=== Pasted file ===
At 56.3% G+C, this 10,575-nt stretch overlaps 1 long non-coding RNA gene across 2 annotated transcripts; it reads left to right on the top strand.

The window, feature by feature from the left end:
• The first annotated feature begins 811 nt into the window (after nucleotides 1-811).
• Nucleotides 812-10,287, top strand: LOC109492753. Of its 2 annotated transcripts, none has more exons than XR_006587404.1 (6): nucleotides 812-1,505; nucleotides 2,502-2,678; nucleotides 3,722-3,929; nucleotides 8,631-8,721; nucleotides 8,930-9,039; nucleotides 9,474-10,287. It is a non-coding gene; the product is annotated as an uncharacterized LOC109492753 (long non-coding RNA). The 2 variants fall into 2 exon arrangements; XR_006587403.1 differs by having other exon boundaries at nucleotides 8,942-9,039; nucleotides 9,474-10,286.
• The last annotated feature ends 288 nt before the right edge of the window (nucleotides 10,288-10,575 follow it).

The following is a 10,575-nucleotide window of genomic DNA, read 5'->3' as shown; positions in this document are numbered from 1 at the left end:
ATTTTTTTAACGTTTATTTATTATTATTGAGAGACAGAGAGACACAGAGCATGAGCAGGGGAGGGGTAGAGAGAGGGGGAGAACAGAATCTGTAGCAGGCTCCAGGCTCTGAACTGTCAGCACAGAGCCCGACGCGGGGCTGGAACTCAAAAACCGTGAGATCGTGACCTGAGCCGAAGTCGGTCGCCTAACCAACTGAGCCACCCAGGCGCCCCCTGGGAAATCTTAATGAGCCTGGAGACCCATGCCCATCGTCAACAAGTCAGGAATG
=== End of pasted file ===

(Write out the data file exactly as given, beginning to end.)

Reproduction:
At 56.3% G+C, this 10,575-nt stretch overlaps 1 long non-coding RNA gene across 2 annotated transcripts; it reads left to right on the top strand.

The window, feature by feature from the left end:
• The first annotated feature begins 811 nt into the window (after nucleotides 1-811).
• Nucleotides 812-10,287, top strand: LOC109492753. Of its 2 annotated transcripts, none has more exons than XR_006587404.1 (6): nucleotides 812-1,505; nucleotides 2,502-2,678; nucleotides 3,722-3,929; nucleotides 8,631-8,721; nucleotides 8,930-9,039; nucleotides 9,474-10,287. It is a non-coding gene; the product is annotated as an uncharacterized LOC109492753 (long non-coding RNA). The 2 variants fall into 2 exon arrangements; XR_006587403.1 differs by having other exon boundaries at nucleotides 8,942-9,039; nucleotides 9,474-10,286.
• The last annotated feature ends 288 nt before the right edge of the window (nucleotides 10,288-10,575 follow it).

The following is a 10,575-nucleotide window of genomic DNA, read 5'->3' as shown; positions in this document are numbered from 1 at the left end:
ATTTTTTTAACGTTTATTTATTATTATTGAGAGACAGAGAGACACAGAGCATGAGCAGGGGAGGGGTAGAGAGAGGGGGAGAACAGAATCTGTAGCAGGCTCCAGGCTCTGAACTGTCAGCACAGAGCCCGACGCGGGGCTGGAACTCAAAAACCGTGAGATCGTGACCTGAGCCGAAGTCGGTCGCCTAACCAACTGAGCCACCCAGGCGCCCCCTGGGAAATCTTAATGAGCCTGGAGACCCATGCCCATCGTCAACAAGTCAGGAATG